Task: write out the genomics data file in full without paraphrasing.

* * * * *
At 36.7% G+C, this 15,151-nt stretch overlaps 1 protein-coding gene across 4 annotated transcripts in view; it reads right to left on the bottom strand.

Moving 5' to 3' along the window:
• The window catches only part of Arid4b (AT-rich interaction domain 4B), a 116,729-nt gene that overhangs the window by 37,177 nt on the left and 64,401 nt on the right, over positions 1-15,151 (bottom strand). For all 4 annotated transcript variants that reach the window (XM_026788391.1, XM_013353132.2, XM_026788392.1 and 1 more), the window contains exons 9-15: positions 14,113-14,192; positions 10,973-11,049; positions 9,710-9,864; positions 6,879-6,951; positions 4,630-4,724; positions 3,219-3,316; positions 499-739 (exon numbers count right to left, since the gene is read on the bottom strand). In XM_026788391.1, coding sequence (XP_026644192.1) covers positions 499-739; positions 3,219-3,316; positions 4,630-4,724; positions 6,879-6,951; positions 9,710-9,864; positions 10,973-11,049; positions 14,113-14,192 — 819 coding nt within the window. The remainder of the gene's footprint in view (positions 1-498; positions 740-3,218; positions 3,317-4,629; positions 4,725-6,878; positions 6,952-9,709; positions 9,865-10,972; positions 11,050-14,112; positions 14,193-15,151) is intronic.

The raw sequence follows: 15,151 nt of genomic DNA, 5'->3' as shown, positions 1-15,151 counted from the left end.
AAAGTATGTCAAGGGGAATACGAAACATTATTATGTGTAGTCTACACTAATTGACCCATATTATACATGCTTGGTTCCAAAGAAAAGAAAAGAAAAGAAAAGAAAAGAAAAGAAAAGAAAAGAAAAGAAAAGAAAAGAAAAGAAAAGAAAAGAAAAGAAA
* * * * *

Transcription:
At 36.7% G+C, this 15,151-nt stretch overlaps 1 protein-coding gene across 4 annotated transcripts in view; it reads right to left on the bottom strand.

Moving 5' to 3' along the window:
• The window catches only part of Arid4b (AT-rich interaction domain 4B), a 116,729-nt gene that overhangs the window by 37,177 nt on the left and 64,401 nt on the right, over positions 1-15,151 (bottom strand). For all 4 annotated transcript variants that reach the window (XM_026788391.1, XM_013353132.2, XM_026788392.1 and 1 more), the window contains exons 9-15: positions 14,113-14,192; positions 10,973-11,049; positions 9,710-9,864; positions 6,879-6,951; positions 4,630-4,724; positions 3,219-3,316; positions 499-739 (exon numbers count right to left, since the gene is read on the bottom strand). In XM_026788391.1, coding sequence (XP_026644192.1) covers positions 499-739; positions 3,219-3,316; positions 4,630-4,724; positions 6,879-6,951; positions 9,710-9,864; positions 10,973-11,049; positions 14,113-14,192 — 819 coding nt within the window. The remainder of the gene's footprint in view (positions 1-498; positions 740-3,218; positions 3,317-4,629; positions 4,725-6,878; positions 6,952-9,709; positions 9,865-10,972; positions 11,050-14,112; positions 14,193-15,151) is intronic.

The raw sequence follows: 15,151 nt of genomic DNA, 5'->3' as shown, positions 1-15,151 counted from the left end.
AAAGTATGTCAAGGGGAATACGAAACATTATTATGTGTAGTCTACACTAATTGACCCATATTATACATGCTTGGTTCCAAAGAAAAGAAAAGAAAAGAAAAGAAAAGAAAAGAAAAGAAAAGAAAAGAAAAGAAAAGAAAAGAAAAGAAAAGAAAAGAAA